LED sources are rapidly gaining in popularity in the UV-cured coatings market as they offer reduced cost, longer life and environmentally-friendly alternatives to conventional lamps. Transitioning to UV LED, however, often requires more than just a simple equipment change. Modifications to the chemistry also might be needed to effectively compensate for the lower energy levels and narrower wavelength range. This is particularly true in coatings applications, where oxygen inhibition can have a detrimental effect on cure properties. In this paper, we will examine how proper photoinitiator selection and concentration can be used to optimize the performance of LED-cured coatings.
Poor surface cure, due to oxygen inhibition, is one of the most challenging aspects associated with LED-cured coatings. Oxygen, in its ground state, has a “diradical” nature and is highly reactive toward radical species. As a result, oxygen can scavenge radicals to form less reactive peroxy compounds, which can terminate the growing chain via radical-to-radical interaction. The result of oxygen inhibition is observed as a decreased rate of polymerization and, ultimately, compromised coating performance.
Increased energy is another way of improving curing of coatings under UV LED. Upon inception, LED lamps were limited in the amount of energy they could produce, but as the technology evolved, higher energy lamps capable of producing more free radicals and faster cure speeds were developed. While this significantly improves surface cure, the higher rate of polymerization can have a detrimental effect on depth of cure, depending on the photoinitiator package the formulator has chosen. This is particularly true with thicker coatings, where the poor depth of cure can lead to poor coating performance in the field.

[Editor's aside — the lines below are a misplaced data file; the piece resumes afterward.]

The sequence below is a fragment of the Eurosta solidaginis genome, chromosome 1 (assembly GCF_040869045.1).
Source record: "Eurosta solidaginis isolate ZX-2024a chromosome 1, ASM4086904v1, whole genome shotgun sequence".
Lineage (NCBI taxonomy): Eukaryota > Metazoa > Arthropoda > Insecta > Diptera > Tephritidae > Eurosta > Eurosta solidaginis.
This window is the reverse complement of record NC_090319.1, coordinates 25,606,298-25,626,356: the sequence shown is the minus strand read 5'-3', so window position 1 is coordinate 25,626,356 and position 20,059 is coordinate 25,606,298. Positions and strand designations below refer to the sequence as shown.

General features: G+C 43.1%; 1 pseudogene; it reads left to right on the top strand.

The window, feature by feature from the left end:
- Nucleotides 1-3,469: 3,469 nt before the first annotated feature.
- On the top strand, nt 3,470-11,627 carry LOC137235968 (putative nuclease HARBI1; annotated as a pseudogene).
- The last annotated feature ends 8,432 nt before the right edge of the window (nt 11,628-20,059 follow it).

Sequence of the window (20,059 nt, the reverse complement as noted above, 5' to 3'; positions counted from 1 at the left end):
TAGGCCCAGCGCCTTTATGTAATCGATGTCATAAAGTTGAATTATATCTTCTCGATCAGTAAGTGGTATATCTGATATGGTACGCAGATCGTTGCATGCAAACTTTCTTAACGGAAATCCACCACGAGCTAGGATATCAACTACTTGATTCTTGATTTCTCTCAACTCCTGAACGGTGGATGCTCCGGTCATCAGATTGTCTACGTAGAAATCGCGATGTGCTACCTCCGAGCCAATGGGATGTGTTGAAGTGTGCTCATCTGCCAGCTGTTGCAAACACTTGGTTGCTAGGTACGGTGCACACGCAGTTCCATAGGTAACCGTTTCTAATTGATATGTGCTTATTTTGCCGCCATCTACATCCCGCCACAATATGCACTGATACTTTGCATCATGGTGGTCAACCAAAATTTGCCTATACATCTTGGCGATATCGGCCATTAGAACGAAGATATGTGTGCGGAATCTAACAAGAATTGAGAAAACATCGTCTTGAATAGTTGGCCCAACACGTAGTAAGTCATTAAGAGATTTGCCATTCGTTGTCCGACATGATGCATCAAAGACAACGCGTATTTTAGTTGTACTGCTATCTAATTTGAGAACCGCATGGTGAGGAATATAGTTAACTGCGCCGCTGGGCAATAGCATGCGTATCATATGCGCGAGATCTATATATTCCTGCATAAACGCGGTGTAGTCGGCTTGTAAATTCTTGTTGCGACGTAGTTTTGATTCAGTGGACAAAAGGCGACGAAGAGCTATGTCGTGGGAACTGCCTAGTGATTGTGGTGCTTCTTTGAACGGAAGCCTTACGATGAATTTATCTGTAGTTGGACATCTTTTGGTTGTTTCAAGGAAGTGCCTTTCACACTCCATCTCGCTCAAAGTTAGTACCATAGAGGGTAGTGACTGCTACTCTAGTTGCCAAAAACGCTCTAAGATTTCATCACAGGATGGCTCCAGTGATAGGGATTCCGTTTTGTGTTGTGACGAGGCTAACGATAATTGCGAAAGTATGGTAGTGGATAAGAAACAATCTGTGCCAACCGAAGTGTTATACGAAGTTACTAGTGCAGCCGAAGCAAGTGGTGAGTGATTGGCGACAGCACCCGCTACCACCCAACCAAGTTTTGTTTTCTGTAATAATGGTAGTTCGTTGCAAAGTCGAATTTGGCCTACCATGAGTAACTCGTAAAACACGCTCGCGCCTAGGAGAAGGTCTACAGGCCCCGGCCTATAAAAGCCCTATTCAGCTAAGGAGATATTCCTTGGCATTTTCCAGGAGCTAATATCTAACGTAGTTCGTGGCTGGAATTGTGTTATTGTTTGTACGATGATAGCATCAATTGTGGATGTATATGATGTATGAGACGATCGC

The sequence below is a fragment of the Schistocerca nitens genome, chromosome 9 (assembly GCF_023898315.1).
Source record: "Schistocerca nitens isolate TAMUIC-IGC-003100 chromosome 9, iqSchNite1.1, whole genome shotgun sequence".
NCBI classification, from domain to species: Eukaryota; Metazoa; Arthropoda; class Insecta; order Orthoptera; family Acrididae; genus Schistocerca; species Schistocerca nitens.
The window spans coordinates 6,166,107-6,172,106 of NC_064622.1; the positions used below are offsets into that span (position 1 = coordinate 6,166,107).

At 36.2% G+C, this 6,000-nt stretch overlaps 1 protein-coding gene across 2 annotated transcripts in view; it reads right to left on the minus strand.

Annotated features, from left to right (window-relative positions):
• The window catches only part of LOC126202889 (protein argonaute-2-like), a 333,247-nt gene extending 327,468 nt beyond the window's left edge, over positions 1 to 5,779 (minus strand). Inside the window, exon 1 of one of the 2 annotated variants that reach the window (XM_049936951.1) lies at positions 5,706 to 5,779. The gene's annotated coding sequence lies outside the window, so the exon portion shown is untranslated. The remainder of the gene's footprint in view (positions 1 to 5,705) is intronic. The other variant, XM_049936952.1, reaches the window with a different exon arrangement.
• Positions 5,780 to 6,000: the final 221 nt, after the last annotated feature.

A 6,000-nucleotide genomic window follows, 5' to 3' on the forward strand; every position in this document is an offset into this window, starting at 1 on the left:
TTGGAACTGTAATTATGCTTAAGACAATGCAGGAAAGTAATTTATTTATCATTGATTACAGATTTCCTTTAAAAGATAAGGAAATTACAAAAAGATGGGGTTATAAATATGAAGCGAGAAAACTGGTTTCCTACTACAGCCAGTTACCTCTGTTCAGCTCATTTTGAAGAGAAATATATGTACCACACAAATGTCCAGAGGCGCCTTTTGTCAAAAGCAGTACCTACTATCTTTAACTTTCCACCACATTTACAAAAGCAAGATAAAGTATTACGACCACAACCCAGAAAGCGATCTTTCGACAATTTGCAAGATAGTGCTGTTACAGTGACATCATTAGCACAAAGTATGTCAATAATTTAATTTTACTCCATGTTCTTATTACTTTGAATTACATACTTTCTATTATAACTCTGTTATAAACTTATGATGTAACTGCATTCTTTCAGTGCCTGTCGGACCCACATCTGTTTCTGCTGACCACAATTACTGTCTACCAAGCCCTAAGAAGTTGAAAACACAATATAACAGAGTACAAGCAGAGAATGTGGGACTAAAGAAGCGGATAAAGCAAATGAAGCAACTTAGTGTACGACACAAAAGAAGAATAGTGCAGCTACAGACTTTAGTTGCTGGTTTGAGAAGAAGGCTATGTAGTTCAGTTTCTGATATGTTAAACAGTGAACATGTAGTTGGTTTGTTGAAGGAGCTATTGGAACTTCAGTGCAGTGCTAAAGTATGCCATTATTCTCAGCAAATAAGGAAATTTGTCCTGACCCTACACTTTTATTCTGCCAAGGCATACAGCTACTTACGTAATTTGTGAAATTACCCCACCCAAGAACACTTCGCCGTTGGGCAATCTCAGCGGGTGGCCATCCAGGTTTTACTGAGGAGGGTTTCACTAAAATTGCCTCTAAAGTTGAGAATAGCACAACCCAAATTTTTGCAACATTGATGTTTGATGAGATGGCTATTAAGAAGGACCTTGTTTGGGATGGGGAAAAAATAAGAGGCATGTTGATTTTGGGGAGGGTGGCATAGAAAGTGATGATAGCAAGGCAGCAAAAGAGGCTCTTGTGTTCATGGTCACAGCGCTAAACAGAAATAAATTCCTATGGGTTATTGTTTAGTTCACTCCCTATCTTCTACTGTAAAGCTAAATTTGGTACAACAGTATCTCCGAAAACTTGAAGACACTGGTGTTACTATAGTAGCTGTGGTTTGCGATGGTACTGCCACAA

Similarly, increasing the concentration of photoinitiator in the coating allows for more free radical formation, which, in turn, provides for better through-cure. Depending on the type of photoinitiator chosen, this approach can have a detrimental effect on depth of cure, as well as obvious economic implications. Care also should be taken that the concentration of free radicals produced does not exceed available sites, as this could result in a reduction of cure speed.
One variable that has yet to be completely explored is the effect of the type of photoinitiator used in the formulation. Formulators frequently use combinations that have succeeded in the past, but photoinitiator performance under conventional UV lamps is not necessarily indicative of how it will do under UV LEDs. In some cases, particularly thick coating applications, entirely new combinations that work using a completely different mechanism can produce significantly better results. In this paper, we will evaluate not only how the concentration of photoinitiators can affect coating performance but, more importantly, why the choice of material also is critical.